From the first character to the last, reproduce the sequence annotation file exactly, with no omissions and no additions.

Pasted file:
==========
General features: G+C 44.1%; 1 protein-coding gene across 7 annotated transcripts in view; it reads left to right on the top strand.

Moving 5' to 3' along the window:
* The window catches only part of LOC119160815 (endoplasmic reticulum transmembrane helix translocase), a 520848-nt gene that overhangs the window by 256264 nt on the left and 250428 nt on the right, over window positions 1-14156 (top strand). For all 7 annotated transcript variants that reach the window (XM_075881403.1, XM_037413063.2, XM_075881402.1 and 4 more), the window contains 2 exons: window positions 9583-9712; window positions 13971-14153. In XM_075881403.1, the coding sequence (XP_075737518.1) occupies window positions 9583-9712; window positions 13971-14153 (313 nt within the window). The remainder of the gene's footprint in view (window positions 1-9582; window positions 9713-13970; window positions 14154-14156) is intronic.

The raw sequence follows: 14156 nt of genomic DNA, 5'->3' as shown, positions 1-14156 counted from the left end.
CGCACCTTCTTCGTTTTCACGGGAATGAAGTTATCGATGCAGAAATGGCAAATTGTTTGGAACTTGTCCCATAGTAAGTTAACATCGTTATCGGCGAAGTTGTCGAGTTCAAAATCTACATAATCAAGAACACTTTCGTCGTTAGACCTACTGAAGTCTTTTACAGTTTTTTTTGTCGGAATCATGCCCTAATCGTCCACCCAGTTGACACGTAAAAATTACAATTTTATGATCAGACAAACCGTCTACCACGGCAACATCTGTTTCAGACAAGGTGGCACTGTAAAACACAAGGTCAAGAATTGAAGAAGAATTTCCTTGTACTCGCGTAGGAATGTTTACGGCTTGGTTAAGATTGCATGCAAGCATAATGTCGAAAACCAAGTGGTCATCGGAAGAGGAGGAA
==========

General features: G+C 44.1%; 1 protein-coding gene across 7 annotated transcripts in view; it reads left to right on the top strand.

Moving 5' to 3' along the window:
* The window catches only part of LOC119160815 (endoplasmic reticulum transmembrane helix translocase), a 520848-nt gene that overhangs the window by 256264 nt on the left and 250428 nt on the right, over window positions 1-14156 (top strand). For all 7 annotated transcript variants that reach the window (XM_075881403.1, XM_037413063.2, XM_075881402.1 and 4 more), the window contains 2 exons: window positions 9583-9712; window positions 13971-14153. In XM_075881403.1, the coding sequence (XP_075737518.1) occupies window positions 9583-9712; window positions 13971-14153 (313 nt within the window). The remainder of the gene's footprint in view (window positions 1-9582; window positions 9713-13970; window positions 14154-14156) is intronic.

The raw sequence follows: 14156 nt of genomic DNA, 5'->3' as shown, positions 1-14156 counted from the left end.
CGCACCTTCTTCGTTTTCACGGGAATGAAGTTATCGATGCAGAAATGGCAAATTGTTTGGAACTTGTCCCATAGTAAGTTAACATCGTTATCGGCGAAGTTGTCGAGTTCAAAATCTACATAATCAAGAACACTTTCGTCGTTAGACCTACTGAAGTCTTTTACAGTTTTTTTTGTCGGAATCATGCCCTAATCGTCCACCCAGTTGACACGTAAAAATTACAATTTTATGATCAGACAAACCGTCTACCACGGCAACATCTGTTTCAGACAAGGTGGCACTGTAAAACACAAGGTCAAGAATTGAAGAAGAATTTCCTTGTACTCGCGTAGGAATGTTTACGGCTTGGTTAAGATTGCATGCAAGCATAATGTCGAAAACCAAGTGGTCATCGGAAGAGGAGGAA